METI message en route to ETs in star system 70 trillion miles away

A small group of scientists has sent a message to any advanced alien civilization that may be living in a star system 12.4 light years away.

The message, which includes pieces of music, math and technology, was transmitted to the GJ273 star system, over 70 trillion miles (112 trillion km) away, over three days in October and includes instructions about how they should reply to us on a day 25 years from now.

The decision to actively send messages to aliens is controversial. There are two main avenues of thinking. The first, known as SETI (Search for Extraterrestrial Intelligence), is that we should actively look for alien life by listening out for signals.

The second - which has become known Messaging Extraterrestrial Intelligence (METI) - is that we should be sending out messages so any advanced life form out there would be able to find us.

Humans have been beaming signals into space for decades, but now METI has announced it has sent out one deliberately designed to attract the attention of alien life.

This transmission project is called Sónar Calling GJ273b, and is a collaboration between METI, the Institute of Space Studies of Catalonia (IEEC), and Spanish music festival Sónar. They sent the signals to Luyten's Star, a Red Dwarf located 12.4 light years from earth that was chosen due to the presence of a potentially habitable exoplanet dubbed GJ273b.

The transmission was beamed out over three successive days (16-18 October) using the EISCAT 930 MHz transmitter in Tromsø, Norway. Included in the message were 33 10 second music clips, commissioned from a diverse group of musicians, designed to represent Sónar's 'exploratory approach' to music over the past 25 years.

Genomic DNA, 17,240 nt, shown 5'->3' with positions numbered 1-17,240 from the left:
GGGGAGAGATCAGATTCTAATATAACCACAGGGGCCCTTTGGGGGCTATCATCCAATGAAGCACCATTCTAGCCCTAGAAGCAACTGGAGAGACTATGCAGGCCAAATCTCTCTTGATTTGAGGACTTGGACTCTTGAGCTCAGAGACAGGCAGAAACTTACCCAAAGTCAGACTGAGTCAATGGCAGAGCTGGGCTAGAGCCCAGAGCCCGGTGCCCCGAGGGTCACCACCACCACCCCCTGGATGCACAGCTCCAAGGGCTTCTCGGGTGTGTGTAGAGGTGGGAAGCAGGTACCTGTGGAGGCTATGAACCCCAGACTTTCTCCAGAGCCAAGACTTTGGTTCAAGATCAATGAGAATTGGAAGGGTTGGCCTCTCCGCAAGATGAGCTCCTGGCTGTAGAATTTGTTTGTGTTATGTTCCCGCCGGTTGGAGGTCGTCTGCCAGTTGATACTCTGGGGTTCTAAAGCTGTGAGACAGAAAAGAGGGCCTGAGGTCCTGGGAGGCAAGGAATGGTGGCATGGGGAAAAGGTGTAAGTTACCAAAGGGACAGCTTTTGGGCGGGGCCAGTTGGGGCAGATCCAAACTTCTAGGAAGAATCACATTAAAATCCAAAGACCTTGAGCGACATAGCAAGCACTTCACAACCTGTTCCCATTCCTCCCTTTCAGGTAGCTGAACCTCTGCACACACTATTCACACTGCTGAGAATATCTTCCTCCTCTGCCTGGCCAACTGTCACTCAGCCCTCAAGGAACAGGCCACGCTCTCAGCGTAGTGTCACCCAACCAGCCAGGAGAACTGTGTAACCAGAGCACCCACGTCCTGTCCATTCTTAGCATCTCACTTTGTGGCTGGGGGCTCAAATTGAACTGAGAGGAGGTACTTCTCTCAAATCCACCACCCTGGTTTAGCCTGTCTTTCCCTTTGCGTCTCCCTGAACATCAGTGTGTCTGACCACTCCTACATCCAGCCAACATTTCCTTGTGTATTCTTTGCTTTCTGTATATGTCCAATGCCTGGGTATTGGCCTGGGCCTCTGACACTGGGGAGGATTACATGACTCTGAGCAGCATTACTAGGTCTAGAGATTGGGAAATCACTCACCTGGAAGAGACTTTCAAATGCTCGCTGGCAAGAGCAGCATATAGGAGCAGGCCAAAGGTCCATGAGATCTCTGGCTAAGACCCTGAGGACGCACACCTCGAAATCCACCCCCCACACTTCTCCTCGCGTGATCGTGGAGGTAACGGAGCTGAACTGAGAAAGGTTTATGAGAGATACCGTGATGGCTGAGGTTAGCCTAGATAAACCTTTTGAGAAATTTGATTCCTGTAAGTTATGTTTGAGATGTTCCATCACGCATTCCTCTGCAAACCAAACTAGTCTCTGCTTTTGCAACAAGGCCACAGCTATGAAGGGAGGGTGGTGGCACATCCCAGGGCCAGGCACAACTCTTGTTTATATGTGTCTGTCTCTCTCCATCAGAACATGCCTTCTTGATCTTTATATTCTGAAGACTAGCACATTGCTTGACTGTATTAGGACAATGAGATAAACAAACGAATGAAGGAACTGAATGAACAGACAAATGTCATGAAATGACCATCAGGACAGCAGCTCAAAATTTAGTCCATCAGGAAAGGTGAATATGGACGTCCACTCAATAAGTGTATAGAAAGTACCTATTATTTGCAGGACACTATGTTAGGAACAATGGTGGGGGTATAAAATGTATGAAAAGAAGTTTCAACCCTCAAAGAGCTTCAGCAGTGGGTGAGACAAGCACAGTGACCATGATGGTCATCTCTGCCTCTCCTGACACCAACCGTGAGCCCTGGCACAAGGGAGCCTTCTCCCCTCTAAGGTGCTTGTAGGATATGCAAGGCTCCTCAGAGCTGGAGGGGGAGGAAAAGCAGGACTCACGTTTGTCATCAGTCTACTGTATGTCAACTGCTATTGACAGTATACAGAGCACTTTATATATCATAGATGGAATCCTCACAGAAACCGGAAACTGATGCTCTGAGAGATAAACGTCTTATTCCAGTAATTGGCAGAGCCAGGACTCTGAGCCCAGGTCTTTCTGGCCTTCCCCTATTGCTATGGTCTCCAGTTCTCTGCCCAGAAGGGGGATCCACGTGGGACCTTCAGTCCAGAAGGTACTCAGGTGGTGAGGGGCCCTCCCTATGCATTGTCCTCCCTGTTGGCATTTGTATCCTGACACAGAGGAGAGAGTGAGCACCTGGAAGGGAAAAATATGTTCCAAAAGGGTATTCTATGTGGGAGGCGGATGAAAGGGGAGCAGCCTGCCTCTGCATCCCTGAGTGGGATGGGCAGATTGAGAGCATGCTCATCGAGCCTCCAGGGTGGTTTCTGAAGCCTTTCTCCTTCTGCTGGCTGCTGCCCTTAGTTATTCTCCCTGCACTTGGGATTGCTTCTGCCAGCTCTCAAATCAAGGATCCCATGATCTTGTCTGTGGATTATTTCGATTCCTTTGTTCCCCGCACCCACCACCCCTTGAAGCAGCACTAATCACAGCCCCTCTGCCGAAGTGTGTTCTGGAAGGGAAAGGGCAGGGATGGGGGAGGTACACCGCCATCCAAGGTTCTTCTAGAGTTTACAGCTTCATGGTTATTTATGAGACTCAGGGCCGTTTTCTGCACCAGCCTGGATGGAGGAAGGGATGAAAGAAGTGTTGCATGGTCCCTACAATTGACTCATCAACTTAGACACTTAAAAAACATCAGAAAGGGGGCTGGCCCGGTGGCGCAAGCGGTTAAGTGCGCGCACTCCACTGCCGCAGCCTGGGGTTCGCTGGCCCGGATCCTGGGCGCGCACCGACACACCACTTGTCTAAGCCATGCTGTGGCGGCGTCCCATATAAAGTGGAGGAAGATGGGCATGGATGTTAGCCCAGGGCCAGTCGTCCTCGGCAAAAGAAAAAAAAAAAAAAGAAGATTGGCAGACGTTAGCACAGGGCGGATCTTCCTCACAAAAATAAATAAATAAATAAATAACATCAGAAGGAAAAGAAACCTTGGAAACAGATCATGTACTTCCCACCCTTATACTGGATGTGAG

The first message also included a scientific and mathematic tutorial that describes the concept of electromagnetic waves and radio signals as communications tools, starting off with the basics and gradually getting more complex. The idea is that if aliens don't know what radio is they'll be able to work out how to respond. Plus, unlike past attempts which relied on imagery, these tutorials should be able to be interpreted by alien species if they don't have vision as we know it.

It also included a 'cosmic clock' which details how we earthlings perceive time. Each message beamed out was exactly the same, except for the clock element, which changed with each successive transmission.

This first message only sent out signals using two different frequencies, but a second message due to be beamed out next April will use a multitude of frequencies to mimic the musical scale and effectively turn the transmitter into a musical instrument. This message is designed to describe the physics and psychology of music perception, and will end with a countdown to the time when we will start listening out for a reply - 25 years from now.

The METI approach, has some fierce opponents, including renowned physicist Stephen Hawking. He says alerting aliens to our presence could be a fatal error:  "If aliens visit us, the outcome would be much as when Columbus landed in America, which didn't turn out well for the Native Americans," he warned.

Another problem is deciding what we should say in a message to aliens. How can one small group of people be responsible for deciding how the whole of earth is represented in a single message?

In an email interview, Douglas Vakoch, president of METI, told Newsweek, ''Everyone engaged in SETI is already endorsing transmissions to extraterrestrials through their actions. If we detect a signal from aliens through a SETI program, there's no way to prevent a cacophony of responses from earth ... there's no way to enforce the SETI protocols that call for consultation before replying. Once the news gets out that we've detected extraterrestrials, anyone with a transmitter can say whatever they want.

''But once we step back, take a breath, and analyse the situation, we realise there's no added danger of an alien attack if we let them know we're interested in having an interstellar conversation. When people learn more about the project, they'll realise we have nothing to fear.''